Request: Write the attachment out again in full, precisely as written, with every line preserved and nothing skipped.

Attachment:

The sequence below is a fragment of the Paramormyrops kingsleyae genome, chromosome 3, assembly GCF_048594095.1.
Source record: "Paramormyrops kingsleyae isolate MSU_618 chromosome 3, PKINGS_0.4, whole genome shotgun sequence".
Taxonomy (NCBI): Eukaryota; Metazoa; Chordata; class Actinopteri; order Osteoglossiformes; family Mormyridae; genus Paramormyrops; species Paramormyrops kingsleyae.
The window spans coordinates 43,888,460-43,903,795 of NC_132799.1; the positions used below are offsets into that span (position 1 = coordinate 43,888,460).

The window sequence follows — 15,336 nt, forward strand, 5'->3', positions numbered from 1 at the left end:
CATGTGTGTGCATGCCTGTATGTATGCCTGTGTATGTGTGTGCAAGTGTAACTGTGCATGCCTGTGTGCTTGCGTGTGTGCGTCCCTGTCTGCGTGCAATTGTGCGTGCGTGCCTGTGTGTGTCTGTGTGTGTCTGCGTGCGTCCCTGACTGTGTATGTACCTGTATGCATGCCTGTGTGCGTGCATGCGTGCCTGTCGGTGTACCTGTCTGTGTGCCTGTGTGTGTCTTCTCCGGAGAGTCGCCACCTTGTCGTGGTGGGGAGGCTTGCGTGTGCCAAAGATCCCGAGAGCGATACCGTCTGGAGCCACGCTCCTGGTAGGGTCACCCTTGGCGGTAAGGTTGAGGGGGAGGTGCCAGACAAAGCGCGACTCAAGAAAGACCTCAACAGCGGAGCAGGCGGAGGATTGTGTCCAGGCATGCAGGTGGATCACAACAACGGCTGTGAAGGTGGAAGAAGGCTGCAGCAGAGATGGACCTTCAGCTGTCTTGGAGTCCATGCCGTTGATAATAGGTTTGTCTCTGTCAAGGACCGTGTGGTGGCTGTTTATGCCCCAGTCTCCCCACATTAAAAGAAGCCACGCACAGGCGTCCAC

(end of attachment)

The sequence below is a fragment of the Paramormyrops kingsleyae genome, chromosome 3, assembly GCF_048594095.1.
Source record: "Paramormyrops kingsleyae isolate MSU_618 chromosome 3, PKINGS_0.4, whole genome shotgun sequence".
Taxonomy (NCBI): Eukaryota; Metazoa; Chordata; class Actinopteri; order Osteoglossiformes; family Mormyridae; genus Paramormyrops; species Paramormyrops kingsleyae.
The window spans coordinates 43,888,460-43,903,795 of NC_132799.1; the positions used below are offsets into that span (position 1 = coordinate 43,888,460).

The window sequence follows — 15,336 nt, forward strand, 5'->3', positions numbered from 1 at the left end:
CATGTGTGTGCATGCCTGTATGTATGCCTGTGTATGTGTGTGCAAGTGTAACTGTGCATGCCTGTGTGCTTGCGTGTGTGCGTCCCTGTCTGCGTGCAATTGTGCGTGCGTGCCTGTGTGTGTCTGTGTGTGTCTGCGTGCGTCCCTGACTGTGTATGTACCTGTATGCATGCCTGTGTGCGTGCATGCGTGCCTGTCGGTGTACCTGTCTGTGTGCCTGTGTGTGTCTTCTCCGGAGAGTCGCCACCTTGTCGTGGTGGGGAGGCTTGCGTGTGCCAAAGATCCCGAGAGCGATACCGTCTGGAGCCACGCTCCTGGTAGGGTCACCCTTGGCGGTAAGGTTGAGGGGGAGGTGCCAGACAAAGCGCGACTCAAGAAAGACCTCAACAGCGGAGCAGGCGGAGGATTGTGTCCAGGCATGCAGGTGGATCACAACAACGGCTGTGAAGGTGGAAGAAGGCTGCAGCAGAGATGGACCTTCAGCTGTCTTGGAGTCCATGCCGTTGATAATAGGTTTGTCTCTGTCAAGGACCGTGTGGTGGCTGTTTATGCCCCAGTCTCCCCACATTAAAAGAAGCCACGCACAGGCGTCCAC